What are your main operations in Morocco?
Morocco's energy transition, which relies on renewable energies and energy efficiency, demand long-term policies. The case of Morocco is interesting in this perspective: being the source of only 0.15% of the world emissions, the energy transition represents a political will of the highest level of the state and emerged not during the COP 22, but in 2009. Priority was given to renewable energies and energy efficiency, through two dedicated agencies, AMEE and the Moroccan Agency for Sustainable Energy (MASEN), in charge developing the largest projects around renewables. Both must go hand in hand. It is essential that a voluntarist policy in energy efficiency be developed in all sectors: electricity production, industry, urban planning, construction, transport, agriculture, and so on. Energy efficiency establishes itself as a key lever by being the most effective strategic approach so that countries meet their commitments to reduce greenhouse gases rapidly and at a lower cost. In 2020, the industrial, agricultural, and public construction sectors were the main targets of AMEE. We could make quicker progress if green financing was available. Even if renewable energies are easily financed today, energy efficiency requires more financial support.
If people install solar panels on roofs, can they sell electricity back to the grid?
One can only produce electricity for personal use. Today, there are public projects for utilities, and MASEN is launching tenders and buying all the electricity produced from promoters. However, there is also a law allowing individuals to produce their own renewable energy and even sell it to another industry, though only on high tension. Low and mid tension is being debated. We have many completely private projects selling to other private companies. Steel, mining, and railway companies are purchasing electricity from private wind projects. We are pushing for legislation on small projects and for public buildings at the highest level of the state. All public buildings such as AMEE should be an example by using a solar roof where possible and reducing their energy bills.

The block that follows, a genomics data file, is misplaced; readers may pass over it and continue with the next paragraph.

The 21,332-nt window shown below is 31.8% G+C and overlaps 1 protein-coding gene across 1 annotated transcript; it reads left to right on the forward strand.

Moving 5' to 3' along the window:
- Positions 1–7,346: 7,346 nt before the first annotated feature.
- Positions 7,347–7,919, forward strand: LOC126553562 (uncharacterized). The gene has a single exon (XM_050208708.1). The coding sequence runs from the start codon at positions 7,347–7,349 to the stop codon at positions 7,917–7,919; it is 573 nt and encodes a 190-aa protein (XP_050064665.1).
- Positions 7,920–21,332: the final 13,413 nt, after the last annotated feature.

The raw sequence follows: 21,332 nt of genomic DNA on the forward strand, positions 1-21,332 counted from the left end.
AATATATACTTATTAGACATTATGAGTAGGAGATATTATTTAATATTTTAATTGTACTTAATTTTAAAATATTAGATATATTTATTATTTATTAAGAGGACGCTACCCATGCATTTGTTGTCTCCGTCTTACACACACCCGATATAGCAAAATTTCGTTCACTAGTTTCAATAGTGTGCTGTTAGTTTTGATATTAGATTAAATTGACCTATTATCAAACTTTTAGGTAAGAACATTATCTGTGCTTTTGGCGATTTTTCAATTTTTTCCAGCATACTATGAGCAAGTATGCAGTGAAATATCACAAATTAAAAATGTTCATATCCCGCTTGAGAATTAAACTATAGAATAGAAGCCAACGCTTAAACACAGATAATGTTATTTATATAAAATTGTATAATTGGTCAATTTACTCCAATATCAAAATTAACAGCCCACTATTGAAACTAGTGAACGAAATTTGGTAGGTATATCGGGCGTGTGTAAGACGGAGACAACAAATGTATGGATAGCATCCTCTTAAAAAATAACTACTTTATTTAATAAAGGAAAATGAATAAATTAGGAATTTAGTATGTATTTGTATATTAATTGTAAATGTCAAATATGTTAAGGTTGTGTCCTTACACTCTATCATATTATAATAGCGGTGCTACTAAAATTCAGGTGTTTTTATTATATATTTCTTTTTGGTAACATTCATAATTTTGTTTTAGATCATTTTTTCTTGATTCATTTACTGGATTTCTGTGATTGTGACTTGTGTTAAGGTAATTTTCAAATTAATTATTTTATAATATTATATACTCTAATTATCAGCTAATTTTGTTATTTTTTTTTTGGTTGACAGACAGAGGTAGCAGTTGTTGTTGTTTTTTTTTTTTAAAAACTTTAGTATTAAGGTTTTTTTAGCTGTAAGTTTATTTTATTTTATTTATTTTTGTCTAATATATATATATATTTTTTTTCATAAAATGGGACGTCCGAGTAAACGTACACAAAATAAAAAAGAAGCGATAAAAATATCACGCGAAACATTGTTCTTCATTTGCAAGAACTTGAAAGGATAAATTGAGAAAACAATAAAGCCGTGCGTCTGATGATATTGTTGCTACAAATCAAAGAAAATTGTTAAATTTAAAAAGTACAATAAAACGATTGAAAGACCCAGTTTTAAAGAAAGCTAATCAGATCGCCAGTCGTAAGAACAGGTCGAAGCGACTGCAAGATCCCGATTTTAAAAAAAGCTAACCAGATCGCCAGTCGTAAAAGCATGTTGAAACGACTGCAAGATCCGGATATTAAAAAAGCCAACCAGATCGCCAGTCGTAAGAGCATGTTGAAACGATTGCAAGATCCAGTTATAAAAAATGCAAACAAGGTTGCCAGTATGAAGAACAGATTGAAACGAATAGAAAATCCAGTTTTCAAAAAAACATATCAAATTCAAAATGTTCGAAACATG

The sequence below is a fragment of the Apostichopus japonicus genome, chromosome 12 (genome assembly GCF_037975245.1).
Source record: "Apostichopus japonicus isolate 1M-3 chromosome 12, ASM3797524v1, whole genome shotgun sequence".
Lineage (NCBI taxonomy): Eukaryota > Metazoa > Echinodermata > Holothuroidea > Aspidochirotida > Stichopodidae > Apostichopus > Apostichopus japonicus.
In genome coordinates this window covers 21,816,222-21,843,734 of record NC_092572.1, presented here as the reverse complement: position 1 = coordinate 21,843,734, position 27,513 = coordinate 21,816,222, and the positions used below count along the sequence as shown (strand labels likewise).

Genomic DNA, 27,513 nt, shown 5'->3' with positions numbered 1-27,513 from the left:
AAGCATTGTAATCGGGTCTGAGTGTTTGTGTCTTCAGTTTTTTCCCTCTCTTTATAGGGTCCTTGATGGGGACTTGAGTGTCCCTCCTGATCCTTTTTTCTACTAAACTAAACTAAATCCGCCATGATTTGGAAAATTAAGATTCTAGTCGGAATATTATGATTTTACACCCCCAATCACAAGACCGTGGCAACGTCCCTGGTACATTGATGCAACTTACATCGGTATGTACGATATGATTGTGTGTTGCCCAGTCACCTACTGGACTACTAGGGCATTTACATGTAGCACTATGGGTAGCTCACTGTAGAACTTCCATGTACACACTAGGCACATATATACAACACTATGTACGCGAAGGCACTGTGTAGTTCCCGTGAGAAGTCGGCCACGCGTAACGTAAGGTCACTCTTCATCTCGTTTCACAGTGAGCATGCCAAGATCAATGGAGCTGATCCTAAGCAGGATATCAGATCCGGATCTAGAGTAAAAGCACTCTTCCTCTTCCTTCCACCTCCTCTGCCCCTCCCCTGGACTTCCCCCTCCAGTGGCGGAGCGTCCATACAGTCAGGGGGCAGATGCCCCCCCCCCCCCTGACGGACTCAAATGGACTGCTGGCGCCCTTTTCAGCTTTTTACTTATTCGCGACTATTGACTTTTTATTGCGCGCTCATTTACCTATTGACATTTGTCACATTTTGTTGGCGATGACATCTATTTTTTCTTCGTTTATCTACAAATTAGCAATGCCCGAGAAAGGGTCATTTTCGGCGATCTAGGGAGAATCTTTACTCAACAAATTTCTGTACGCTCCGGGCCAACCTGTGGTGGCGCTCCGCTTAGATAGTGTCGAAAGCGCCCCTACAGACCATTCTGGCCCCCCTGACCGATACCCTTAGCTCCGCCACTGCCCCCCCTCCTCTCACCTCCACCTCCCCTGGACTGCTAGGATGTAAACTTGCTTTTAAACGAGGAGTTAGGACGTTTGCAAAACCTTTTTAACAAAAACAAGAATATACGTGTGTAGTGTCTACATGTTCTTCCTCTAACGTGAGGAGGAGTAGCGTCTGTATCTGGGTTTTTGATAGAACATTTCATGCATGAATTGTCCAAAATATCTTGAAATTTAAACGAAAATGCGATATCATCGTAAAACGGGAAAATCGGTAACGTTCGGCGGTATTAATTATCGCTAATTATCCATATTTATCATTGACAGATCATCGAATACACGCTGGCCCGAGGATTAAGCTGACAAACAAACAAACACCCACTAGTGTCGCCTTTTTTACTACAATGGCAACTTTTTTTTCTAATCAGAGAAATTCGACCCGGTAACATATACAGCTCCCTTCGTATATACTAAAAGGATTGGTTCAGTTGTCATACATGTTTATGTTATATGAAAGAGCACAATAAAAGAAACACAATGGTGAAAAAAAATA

What are the biggest challenges to reach 15% energy efficiency by 2030?
In some cases, it will be easy, and in others it will be difficult. We are pushing to have national financial support for energy efficiency because we can help all farmers be more efficient. In industry, we also need more financing, though it is great that local banks have loans dedicated to energy efficiency. We also need water treatment stations for residential uses and biogas as energy, with the water being used for irrigation. There is a nexus between water, electricity, and energy. There is a program for all 12 regions in the country that we are discussing with mayors to have this energy efficiency reflected. They receive projects from hotels, industry, hospitals, and so on. We can check if the projects have an energy-efficient approach. We will also
monitor energy efficiency and by law track the consumption of all big consumers in industry. We have a program to monitor and label all imports and to establish minimum energy performance standards.
Can you tell us more about your energy-efficiency workshops in rural areas and how this will be implemented nationally?
Heightening awareness and capacity building are keys. We are raising the awareness of farmers in all regions. We train young people how to install and maintain solar pumps. We have a training center in Marrakesh called Green Platform that helps capacity building in different sectors linked to energy efficiency for Morocco and all of Africa. AMEE has 20 agreements with different agencies on the continent. The approach is to have young people who are locally trained doing the installation and maintenance of thousands of small projects. This is how we can create jobs by providing energy to millions of people.